A good trader or investor will utilise any tool available to them in order to maximise returns to their trades and investments. We are going to look at the different types of market analysis tools available to investors and traders and highlight our pick of the top five most important individual tools that you can utilise when trading.
Types of Market Analysis Tools
We will introduce you to three key market analysis tools: technical analysis tools, screeners, and sentiment analysis tools. Each have respective pros and cons, and should be used in a balanced way.
Technical analysis tools are simply metrics that can be used to better inform trading decisions about specific financial instruments, examples of which include Moving Averages (MAs), the Relative Strength Index (RSI), and the Arms Index/ Short-Term Trading Index (TRIN).
Screeners are ways of finding financial instruments (e.g. stocks) that fit a certain criteria and save you, as a trader, from manually searching for certain stocks.
Sentiment analysis tools are tools that attempt to pin down the sentiment of agents in markets i.e. the “animal spirits”. An example of a sentiment analysis tool is the Commodity Futures Trading Commission (CFTC) Commitments of Traders reports.
Our Top 5 Market Analysis Tools
|Type of Tool
|Moving Averages (MAs)
|Relative Strength Index (RSI)
|The Arms Index/ Short-Term Trading Index (TRIN)
|CFTC Commitments of Traders
1. Moving Averages (MAs)
A Moving Average (MA) is a simple, technical analysis tool that has been used by generations of traders. Moving Averages are the arithmetic mean price of a stock over a set time period and can be used to identify trends in prices and remove noise from the price data of a certain stock. For example, a simple Moving Average with a 5-day lookback period takes the average of the price of a stock over the past 5 days. The lookback period can be altered to improve the “smoothness” of average over time, with longer lookback periods generating less volatile data. There are slightly more complex forms of the Moving Average tool that can be used such as the Exponential Moving Average which places less weight the further the Moving Average looks back and more weight on more recent prices. It is worth noting that the Moving Average uses historical data and there is no underlying mechanism that suggests that it is a predictor. However, it can be used to identify trends in data to inform better trading decisions.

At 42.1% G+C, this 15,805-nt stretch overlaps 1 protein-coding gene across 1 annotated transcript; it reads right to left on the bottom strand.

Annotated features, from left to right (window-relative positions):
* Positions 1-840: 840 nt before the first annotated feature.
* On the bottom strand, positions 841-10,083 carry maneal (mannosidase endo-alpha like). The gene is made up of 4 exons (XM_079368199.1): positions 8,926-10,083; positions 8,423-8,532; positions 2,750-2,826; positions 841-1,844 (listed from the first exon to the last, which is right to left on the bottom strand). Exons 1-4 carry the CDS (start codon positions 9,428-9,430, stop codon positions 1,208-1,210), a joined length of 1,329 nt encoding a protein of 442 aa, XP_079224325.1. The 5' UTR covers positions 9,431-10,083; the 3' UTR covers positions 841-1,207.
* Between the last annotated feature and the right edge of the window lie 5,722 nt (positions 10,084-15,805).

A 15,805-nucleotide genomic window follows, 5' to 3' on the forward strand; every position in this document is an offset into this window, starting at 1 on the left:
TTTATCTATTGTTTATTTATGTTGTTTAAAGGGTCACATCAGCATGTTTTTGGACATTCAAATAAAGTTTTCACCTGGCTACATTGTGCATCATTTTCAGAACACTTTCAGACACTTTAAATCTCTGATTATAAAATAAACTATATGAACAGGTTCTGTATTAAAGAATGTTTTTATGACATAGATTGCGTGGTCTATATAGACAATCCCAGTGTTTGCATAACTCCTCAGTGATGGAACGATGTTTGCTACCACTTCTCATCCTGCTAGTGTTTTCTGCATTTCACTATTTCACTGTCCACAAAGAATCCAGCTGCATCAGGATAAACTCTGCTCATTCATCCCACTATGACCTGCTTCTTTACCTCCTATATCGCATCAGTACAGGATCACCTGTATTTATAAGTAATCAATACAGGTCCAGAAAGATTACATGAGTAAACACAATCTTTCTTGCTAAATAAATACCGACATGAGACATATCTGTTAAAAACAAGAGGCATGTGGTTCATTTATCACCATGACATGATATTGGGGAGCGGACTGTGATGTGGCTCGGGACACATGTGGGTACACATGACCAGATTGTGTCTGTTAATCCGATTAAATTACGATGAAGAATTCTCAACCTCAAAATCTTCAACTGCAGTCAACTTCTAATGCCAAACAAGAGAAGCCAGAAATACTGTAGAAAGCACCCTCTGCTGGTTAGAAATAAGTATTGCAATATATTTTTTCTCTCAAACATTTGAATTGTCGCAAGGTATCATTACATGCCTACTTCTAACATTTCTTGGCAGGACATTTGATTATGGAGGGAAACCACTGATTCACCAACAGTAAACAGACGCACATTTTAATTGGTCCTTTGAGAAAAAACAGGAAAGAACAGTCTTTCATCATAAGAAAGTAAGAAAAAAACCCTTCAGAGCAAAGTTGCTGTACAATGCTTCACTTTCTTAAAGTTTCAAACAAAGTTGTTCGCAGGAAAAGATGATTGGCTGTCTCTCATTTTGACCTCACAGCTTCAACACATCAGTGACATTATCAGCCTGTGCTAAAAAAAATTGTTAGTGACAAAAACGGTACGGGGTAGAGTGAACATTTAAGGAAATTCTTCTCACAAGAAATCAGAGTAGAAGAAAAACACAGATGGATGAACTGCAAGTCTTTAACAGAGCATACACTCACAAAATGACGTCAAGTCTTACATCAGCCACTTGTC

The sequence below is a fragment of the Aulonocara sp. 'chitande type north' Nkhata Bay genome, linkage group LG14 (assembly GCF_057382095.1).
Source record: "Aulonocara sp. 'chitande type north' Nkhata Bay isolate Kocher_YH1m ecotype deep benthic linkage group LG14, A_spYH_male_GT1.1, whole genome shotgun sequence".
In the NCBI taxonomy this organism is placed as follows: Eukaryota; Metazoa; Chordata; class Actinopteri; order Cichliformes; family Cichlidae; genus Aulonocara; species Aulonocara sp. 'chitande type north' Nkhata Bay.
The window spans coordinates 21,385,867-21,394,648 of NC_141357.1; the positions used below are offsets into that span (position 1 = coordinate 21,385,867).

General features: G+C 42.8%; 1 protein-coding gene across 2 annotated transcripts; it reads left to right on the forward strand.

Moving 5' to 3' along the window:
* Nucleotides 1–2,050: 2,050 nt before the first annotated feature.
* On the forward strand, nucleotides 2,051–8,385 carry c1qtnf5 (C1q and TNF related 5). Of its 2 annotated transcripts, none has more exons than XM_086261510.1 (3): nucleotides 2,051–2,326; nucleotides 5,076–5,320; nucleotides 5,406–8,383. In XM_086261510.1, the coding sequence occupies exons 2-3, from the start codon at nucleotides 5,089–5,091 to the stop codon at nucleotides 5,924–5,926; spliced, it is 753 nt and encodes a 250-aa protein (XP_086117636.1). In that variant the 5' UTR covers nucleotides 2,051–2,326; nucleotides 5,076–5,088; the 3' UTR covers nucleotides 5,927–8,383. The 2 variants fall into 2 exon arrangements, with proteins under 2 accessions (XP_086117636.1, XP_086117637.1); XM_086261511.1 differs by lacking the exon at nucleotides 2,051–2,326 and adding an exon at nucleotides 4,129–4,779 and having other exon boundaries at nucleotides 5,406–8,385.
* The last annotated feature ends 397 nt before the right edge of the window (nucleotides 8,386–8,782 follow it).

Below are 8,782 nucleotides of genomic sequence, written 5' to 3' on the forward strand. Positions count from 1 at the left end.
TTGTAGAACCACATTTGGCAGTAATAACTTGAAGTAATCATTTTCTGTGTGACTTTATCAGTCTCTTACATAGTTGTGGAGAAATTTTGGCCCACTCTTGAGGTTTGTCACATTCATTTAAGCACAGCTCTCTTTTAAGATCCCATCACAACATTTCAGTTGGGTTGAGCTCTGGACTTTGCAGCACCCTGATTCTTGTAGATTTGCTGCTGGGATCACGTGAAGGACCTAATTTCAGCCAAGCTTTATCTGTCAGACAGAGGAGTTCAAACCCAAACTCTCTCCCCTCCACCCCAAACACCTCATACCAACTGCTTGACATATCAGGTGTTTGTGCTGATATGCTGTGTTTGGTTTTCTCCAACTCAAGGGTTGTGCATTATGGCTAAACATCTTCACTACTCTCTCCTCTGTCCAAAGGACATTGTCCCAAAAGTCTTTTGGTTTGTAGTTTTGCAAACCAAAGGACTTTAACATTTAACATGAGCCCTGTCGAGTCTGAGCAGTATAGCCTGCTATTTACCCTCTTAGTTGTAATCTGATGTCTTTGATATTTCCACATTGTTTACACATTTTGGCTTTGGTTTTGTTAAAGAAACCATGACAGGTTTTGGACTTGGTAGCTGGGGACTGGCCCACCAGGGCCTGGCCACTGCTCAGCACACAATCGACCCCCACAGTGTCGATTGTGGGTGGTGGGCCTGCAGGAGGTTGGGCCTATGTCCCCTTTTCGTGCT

2. Relative Strength Index (RSI)
The Relative Strength Index (RSI) is a slightly more complex technical analysis tool that is used to attempt to quantify the speed and magnitude of a stock’s recent price changes, to determine whether the stock is “overbought” or “oversold”. Another way of saying this is that the RSI reflects the momentum of a certain stock. The RSI takes values ranging from 0% to 100%. When the RSI exceeds 70% the stock is considered overbought and when the RSI is less than 30% it is considered oversold. This is valuable information to have as a trader, as it can indicate short-term buying and selling opportunities. These thresholds are just a rule of thumb, and contextually adjusted thresholds can be generated by traders to give a more indicative picture of the momentum of the stock.
3. The Arms Index/ Short-Term Trading Index (TRIN)
The Arms Index, or Short-Term Trading Index (TRIN) is another slightly more complex technical analysis tool that is also used to attempt to analyse market sentiment and identify when a stock within an index is being overbought or oversold. The TRIN takes the Advance/ Decline (AD) ratio (number of advancing stocks divided by number of declining stocks) and divides it by the AD volume (volume of advancing stocks divided by volume of declining stocks).
An advancing stock is a stock that has a higher value over the time period considered, and for declining vice versa. When TRIN is equal to 1, this indicates a neutral state, when TRIN is less than 1 the index is overbought and when TRIN is greater than 1 the index is oversold. The greater in magnitude that TRIN differs from 1 indicates the degree to which the index is overbought/oversold.
4. Stock Screeners
As mentioned above, stock screeners are a simple way of finding stock that matches a certain criterion. Given the huge volume of stocks available this is an effective and unbiased way of expanding your portfolio. Stock screeners are essentially databases of companies with a set of variables for each company, and an interface that allows you to narrow down the search. You can narrow down the search using some of the technical analysis tools we have mentioned above, or any other metric depending on the stock screener you are using.
5. CFTC Commitments of Traders
The Commitments of Traders report is a weekly report published by the CFTC, that shows the investment behaviour of participating groups in the US futures market. It is used widely to predict future behaviour of the futures market and can be used by traders to determine their investment behaviour.
Top Market Analysis Tool Takeaways
A good trader will use a sensible number of tools at any one time to inform trading behaviour. Too many and your analysis will become overcrowded, and you may suffer from analysis paralysis. Too few and your analysis will not be thorough enough. It is also important that you understand how these tools are generated to understand potential pitfalls that could arise from putting your faith in any one tool. The tools we have outlined today all have their pros and cons which we have not covered in much detail at all, so it is worth going away and fully investigating how they work, and in what contexts you should use them. Over time you will find tools that you understand and work best for you.